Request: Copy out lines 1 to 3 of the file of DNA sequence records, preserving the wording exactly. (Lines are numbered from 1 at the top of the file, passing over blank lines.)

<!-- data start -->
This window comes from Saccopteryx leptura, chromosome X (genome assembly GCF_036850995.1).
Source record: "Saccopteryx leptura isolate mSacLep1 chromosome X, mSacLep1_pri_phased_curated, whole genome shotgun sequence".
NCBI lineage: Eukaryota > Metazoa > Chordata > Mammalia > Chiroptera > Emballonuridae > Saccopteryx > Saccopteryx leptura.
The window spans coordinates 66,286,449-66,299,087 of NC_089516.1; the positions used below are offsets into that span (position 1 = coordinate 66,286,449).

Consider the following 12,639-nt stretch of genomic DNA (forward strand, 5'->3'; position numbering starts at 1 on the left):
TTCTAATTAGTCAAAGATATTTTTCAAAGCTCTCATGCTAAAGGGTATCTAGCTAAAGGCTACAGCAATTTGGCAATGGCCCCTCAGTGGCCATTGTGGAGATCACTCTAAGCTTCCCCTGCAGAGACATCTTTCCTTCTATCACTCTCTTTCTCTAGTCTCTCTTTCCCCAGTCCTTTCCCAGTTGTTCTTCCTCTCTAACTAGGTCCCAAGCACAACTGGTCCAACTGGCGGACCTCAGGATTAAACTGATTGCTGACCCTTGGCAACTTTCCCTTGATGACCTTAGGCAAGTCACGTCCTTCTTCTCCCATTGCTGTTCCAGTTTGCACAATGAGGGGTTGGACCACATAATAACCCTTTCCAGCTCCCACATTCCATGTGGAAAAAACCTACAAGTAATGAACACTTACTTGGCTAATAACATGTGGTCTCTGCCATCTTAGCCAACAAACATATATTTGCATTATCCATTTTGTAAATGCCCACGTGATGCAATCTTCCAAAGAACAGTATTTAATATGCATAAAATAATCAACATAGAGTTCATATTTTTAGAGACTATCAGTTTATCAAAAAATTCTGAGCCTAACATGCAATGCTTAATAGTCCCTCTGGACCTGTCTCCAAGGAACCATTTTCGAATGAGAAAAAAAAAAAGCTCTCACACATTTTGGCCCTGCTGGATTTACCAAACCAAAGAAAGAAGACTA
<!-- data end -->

This window comes from Saccopteryx leptura, chromosome X (genome assembly GCF_036850995.1).
Source record: "Saccopteryx leptura isolate mSacLep1 chromosome X, mSacLep1_pri_phased_curated, whole genome shotgun sequence".
NCBI lineage: Eukaryota > Metazoa > Chordata > Mammalia > Chiroptera > Emballonuridae > Saccopteryx > Saccopteryx leptura.